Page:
Not-measurable predictions and forecasts: ever made one? Actually, who hasn't?
There's personal safety in not being measurable. Indeed, you can fill space and take up time with blather that is not accountable: if what you forecast and predict are not measurable, but yet fill a space where a forecast is needed, what's the risk? Nobody can hold you accountable for it!
Actually, there is a risk, not usually found on the project risk register: Absence of accountability often begets exaggeration, if not also overconfidence and extremism, all of which may have measurable consequences.
And, so we read that others have gotten onto this idea also:
There is a familiar psychological mechanism at work here. [Studies] show that if people expect that others will evaluate the accuracy of their judgments — that is, if people feel they will be held accountable for their views — then they tend to avoid cognitive pitfalls such as overconfidence and the failure to update beliefs in response to new evidence.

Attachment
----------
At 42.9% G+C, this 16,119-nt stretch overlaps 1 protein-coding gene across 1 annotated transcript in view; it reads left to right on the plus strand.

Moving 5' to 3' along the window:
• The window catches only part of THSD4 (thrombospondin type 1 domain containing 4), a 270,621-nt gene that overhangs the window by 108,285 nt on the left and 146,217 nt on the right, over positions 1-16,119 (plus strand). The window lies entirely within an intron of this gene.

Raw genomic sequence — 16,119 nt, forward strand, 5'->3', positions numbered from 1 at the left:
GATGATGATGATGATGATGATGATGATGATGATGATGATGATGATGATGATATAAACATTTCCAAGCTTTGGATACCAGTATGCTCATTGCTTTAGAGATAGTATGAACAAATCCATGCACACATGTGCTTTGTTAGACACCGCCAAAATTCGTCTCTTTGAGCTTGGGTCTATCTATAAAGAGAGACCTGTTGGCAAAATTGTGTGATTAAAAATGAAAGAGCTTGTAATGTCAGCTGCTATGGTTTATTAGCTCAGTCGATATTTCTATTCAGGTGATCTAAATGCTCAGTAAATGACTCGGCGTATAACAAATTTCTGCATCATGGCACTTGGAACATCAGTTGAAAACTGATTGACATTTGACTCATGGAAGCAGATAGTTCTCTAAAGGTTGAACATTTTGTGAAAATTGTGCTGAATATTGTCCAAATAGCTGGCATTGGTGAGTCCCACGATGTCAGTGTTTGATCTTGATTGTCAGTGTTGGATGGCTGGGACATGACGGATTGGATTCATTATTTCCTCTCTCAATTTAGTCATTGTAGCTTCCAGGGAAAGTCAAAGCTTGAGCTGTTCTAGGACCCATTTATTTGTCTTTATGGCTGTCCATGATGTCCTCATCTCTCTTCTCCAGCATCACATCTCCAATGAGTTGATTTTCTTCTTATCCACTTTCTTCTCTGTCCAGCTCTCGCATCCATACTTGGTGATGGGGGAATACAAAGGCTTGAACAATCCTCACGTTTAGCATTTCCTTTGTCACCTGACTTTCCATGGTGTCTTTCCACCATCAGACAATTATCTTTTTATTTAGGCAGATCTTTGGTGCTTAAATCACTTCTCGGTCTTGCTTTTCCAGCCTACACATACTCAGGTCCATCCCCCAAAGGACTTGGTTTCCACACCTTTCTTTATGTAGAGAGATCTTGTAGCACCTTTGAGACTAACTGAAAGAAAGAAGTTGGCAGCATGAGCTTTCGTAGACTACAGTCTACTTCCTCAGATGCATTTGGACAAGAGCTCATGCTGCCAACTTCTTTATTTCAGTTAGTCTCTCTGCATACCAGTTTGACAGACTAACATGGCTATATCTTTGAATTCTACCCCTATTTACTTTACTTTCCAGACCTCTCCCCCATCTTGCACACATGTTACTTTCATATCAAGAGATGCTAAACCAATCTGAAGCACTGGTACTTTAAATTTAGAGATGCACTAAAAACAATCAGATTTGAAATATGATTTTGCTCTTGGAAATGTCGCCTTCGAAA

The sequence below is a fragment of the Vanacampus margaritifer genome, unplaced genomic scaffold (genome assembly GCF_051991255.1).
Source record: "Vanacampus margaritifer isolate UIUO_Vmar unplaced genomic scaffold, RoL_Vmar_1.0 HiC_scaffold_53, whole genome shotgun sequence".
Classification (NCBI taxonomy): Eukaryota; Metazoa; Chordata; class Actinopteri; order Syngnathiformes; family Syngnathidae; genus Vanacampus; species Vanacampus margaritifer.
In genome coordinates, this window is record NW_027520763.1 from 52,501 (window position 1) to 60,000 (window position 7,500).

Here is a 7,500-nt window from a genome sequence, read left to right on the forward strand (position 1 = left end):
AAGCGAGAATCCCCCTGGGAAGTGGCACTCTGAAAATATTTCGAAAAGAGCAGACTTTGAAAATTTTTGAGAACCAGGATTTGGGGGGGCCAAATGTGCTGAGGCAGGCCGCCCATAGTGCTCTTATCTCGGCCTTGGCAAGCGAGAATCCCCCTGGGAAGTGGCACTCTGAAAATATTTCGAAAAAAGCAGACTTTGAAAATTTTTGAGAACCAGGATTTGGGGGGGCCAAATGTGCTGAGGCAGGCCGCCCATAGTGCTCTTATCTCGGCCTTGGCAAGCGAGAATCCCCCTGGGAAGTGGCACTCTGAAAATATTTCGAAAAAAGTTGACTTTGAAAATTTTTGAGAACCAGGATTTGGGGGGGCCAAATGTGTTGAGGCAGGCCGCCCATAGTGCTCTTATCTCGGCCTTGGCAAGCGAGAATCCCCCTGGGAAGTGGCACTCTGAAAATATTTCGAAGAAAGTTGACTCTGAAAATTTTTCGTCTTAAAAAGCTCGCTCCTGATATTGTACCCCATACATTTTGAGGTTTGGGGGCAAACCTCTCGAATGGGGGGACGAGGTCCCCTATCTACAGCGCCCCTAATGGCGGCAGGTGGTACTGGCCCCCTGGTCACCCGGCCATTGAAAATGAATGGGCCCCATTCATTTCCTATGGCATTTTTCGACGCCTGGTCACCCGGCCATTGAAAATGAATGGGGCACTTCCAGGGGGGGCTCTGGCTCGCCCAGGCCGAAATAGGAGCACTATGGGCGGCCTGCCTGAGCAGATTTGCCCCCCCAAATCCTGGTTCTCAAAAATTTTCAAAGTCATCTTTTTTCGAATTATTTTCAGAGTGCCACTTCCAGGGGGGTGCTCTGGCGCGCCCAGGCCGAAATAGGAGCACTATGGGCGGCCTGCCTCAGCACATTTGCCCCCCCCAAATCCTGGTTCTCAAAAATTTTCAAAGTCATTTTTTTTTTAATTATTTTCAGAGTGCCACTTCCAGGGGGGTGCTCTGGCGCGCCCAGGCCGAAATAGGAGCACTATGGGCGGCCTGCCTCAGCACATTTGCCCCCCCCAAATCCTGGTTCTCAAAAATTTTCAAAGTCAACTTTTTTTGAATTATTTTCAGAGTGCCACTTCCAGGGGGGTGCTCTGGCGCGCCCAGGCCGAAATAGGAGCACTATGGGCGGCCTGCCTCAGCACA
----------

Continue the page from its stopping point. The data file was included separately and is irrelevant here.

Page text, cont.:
[Researchers] have demonstrated that accountability has this effect because it encourages people to pre-emptively think of ways in which they might be wrong — before others do it for them.
But when people make non-falsifiable predictions, they feel less accountable. After all, if a prediction can never be disproved, then it poses no reputational risk. That lack of accountability, in turn, encourages overconfidence and even more extreme predictions.
And, so the antidote is?
- You can measure anything? Perhaps in theory, not really in practice, but nonetheless the idea sells books and lectures. However, it's the place to start: How would I know I'm DONE in project parlance?
- Don't accept blather as a substitute for critical thinking. Of course, this requires you have a "blather filter" you can engage, and then the personality to challenge the blatherer
- Always ask: can I measure the outcome; recognize success? If not: back to the drawing board for a different formulation.
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